A key design parameter for care units influencing social participation of the elderly: distance from bedroom to sitting area
* Yizhe Wang, Harbin Institute of Technology, China
Dake Wei, Harbin Institute of Technology, China
Background Setting up care units in nursing homes can improve the quality of life of the elderly and promote their social interaction.The corridor length from the resident's bedroom to the sitting area is the key factor that decides the residents to participate in social activities.China stipulates that the number of beds per care unit should not be greater than 60.Because there are many residents in a unit, the unit size is large and the corridor is too long.The United States proposed that the length of corridors in nursing homes should not exceed 120 feet, while Japan proposed nursing distances of 30 to 40 meters.However, these data are all from the experience of designers, without a clear theoretical basis;No relevant studies in China have proposed specific corridor distances. Therefore, by observing and studying the relationship between the social enthusiasm of the elderly and the distance between their bedroom and the sitting area, this study determined a corridor limit value and appropriate value suitable for social activities of the elderly, providing research basis for the optimization of unit layout of typical spatial patterns and the improvement of relevant design standards in China. Methods Through reading a lot of literature, the author summarizes the typical plane types of care units in nursing homes.In the preparatory stage of the field survey, in-depth interviews are mainly conducted with the receptionists to understand the operation of each institution.In the real state observation phase, observation was conducted on four institutions, and 115 samples of the elderly were collected. The frequent travel periods of the elderly were selected, and the presence of the elderly in the room was recorded every 15 minutes to exclude the non-autonomous travel of the elderly. Results The results of SPSS regression analysis show that the number of trips for the elderly is negatively correlated with the distance from the bedroom to the sitting area.When the number of times that the resident walk out of the bedroom and arrive at the sitting area for social activities is not less than once every half a day, the distance should not exceed 35m;When the number of times that the resident walk out of the bedroom to the sitting area for social activities within each hour is not less than 1 time, the distance should not exceed 24m.Therefore, the appropriate distance should not exceed 24m, and the maximum distance should not exceed 35m. Conclusion When the distance from the bedroom to the sitting area is appropriate, it can increase the social enthusiasm of the residents and improve the security;Reducing the number of residents is beneficial to promoting social interaction among the residents;The winding corridor path is not conducive to the resident's social behavior;Sufficient light is beneficial to improve the frequency of use of sitting area;The length of the corridor can be used as a constraint on the size of the care unit.
The evaluation of partnership research in planning and architecture within indigenous communities: Theoretical prospects and methodological challenges
* Elisa Gouin, Université Laval, Canada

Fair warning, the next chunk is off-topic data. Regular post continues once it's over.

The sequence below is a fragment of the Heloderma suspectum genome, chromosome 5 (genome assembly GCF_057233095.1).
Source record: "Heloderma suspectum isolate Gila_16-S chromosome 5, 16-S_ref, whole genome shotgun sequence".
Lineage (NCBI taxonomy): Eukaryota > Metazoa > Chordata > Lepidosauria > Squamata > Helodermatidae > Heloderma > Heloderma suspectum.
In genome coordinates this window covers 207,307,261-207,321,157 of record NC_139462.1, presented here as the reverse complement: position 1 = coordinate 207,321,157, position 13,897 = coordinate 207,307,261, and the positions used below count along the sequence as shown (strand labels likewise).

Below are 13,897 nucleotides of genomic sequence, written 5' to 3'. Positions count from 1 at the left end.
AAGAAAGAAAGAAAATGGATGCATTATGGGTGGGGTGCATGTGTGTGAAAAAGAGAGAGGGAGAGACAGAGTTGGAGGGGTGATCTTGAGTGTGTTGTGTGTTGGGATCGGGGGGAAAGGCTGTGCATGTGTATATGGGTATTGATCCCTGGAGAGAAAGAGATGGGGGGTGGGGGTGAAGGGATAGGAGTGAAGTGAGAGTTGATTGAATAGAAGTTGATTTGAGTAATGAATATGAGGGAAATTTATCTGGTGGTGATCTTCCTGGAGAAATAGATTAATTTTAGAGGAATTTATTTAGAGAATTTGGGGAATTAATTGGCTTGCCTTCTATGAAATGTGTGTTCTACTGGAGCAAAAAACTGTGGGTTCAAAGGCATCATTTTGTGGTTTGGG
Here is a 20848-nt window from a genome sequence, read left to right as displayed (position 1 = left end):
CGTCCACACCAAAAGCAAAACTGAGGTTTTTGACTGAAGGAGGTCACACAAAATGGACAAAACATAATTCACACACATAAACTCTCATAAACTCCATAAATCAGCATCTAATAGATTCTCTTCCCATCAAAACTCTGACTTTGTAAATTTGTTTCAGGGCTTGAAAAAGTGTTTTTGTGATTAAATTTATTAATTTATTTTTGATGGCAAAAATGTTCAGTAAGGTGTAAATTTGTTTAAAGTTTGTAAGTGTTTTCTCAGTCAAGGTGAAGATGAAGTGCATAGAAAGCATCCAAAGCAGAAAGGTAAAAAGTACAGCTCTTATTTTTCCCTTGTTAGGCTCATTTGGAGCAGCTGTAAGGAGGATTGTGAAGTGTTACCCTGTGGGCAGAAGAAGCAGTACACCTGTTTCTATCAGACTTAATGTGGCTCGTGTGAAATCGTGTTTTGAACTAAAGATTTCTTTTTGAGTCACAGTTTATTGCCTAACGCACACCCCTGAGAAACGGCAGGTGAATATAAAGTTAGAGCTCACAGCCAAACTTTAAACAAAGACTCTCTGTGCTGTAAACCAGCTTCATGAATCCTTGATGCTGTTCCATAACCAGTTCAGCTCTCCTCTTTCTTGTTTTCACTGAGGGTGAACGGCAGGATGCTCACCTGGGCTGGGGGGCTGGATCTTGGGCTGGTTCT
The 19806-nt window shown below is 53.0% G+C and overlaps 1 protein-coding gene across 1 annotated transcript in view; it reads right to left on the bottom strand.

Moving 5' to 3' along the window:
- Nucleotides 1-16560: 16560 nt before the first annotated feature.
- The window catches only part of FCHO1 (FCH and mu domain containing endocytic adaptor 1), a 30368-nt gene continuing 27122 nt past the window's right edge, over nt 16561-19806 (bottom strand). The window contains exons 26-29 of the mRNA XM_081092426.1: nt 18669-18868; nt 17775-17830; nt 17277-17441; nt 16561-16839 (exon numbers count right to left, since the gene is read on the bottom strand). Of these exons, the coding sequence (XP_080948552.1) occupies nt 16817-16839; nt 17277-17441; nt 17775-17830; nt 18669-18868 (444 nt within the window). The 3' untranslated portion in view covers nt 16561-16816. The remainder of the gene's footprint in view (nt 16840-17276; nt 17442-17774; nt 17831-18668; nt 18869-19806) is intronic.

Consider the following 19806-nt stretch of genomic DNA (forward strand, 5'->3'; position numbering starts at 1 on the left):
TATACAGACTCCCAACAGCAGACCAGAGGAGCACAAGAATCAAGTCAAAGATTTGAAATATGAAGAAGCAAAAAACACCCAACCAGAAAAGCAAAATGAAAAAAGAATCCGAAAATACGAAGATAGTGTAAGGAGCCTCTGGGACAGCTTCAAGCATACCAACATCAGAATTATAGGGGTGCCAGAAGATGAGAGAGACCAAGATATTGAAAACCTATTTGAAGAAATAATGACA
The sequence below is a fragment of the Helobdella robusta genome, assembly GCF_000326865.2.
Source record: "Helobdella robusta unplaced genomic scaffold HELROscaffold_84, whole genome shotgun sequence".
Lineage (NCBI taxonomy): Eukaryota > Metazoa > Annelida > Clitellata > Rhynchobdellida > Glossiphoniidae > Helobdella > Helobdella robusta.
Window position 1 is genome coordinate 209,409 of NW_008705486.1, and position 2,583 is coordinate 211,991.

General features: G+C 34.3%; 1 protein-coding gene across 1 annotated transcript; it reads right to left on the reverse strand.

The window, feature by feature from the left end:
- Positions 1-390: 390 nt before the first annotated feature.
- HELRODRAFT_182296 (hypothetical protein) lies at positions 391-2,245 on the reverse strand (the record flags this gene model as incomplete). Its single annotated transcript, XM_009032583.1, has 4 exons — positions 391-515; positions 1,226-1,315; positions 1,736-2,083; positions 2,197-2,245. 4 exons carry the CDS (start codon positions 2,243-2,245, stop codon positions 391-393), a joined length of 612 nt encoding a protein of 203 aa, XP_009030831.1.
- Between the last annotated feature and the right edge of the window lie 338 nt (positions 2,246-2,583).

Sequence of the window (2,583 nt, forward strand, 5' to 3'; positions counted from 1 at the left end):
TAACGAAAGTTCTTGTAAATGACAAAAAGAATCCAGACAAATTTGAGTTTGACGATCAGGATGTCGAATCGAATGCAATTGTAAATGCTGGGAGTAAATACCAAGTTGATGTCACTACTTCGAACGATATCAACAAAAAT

The research project aims to determine the effects of partnership research in indigenous contexts and to develop an evaluative framework. Partnership research seems to respond to the interests of indigenous communities who are reclaiming more leadership and an increased participation in research (De Leeuw et al. 2012). In fact, community participation is required by most of the funding agencies (CRSH et al. 2014). However, participation is rarely properly evaluated (Rowe & Frewer 2000) and has little real impact on the outcome of development projects (Blondiaux & Fourniau 2011; Chess 2000; Cook & Kothari 2001). The need for an appropriate assessment process is a corner stone of partnership research, considered within the concept of partnership space (espace partenarial) (Caillouette & Soussi 2014, Bussières 2018) whereby relationality (Wilson 2008) occupies a central role. The research thus focuses on relationships among actors (academic, political, community): their evolution over time on individuals, on communities, on collaborations among Indigenous people and scholars, on knowledge and living environment production. This ongoing PhD project is currently in its methodological development, looking to start data gathering through summer 2020. It will favor a case study, as it fits adequately with the indigenous research paradigm (Latulippe 2015; Gentelet et al. 2018; Smith 2012). Research objectives are to document participatory activities conducted in a partnership research context (documentary and oral sources) and to strengthen the theories of partnership research by providing an evaluation framework adapted to indigenous contexts, in order to assess the impact of knowledge mobilization. For more than 20 years, the Innu community of Uashat mak Mani-utenam and the School of Architecture at Laval University, in the province of Quebec, have been engaged in partnership research through numerous participatory activities focused on culturally appropriate architecture and planning. These activities are rooted in research programs funded by major organizations (ARUC; CRSH Partnership; Fonds des services aux collectivités). Apart from its longevity, the partnership is a pertinent subject as it offers different ways of working, including co-learning and angles to decode the nature and effects of the interrelationships at the core of the systems of actors (university and community). The methodology includes the creation of an evaluation framework rooted in indigenous context. This framework is to be tested through an inventory of all the tangible traces of participatory activities carried out by the partners over the past 20 years and through semi-structured interviews with the stakeholders (investigators, students and community members), based on intentional and quota sampling, to release non-tangible aspect of the partnership. The goal is to evaluate the actors’ perception of both activities and their respective roles through the lens of an evolving collaborative framework by using mapping links to visualize the system of relationships. This presentation offers to discuss the methodological challenges arising from the conceptual framework and the need to operationalize it in an indigenous context.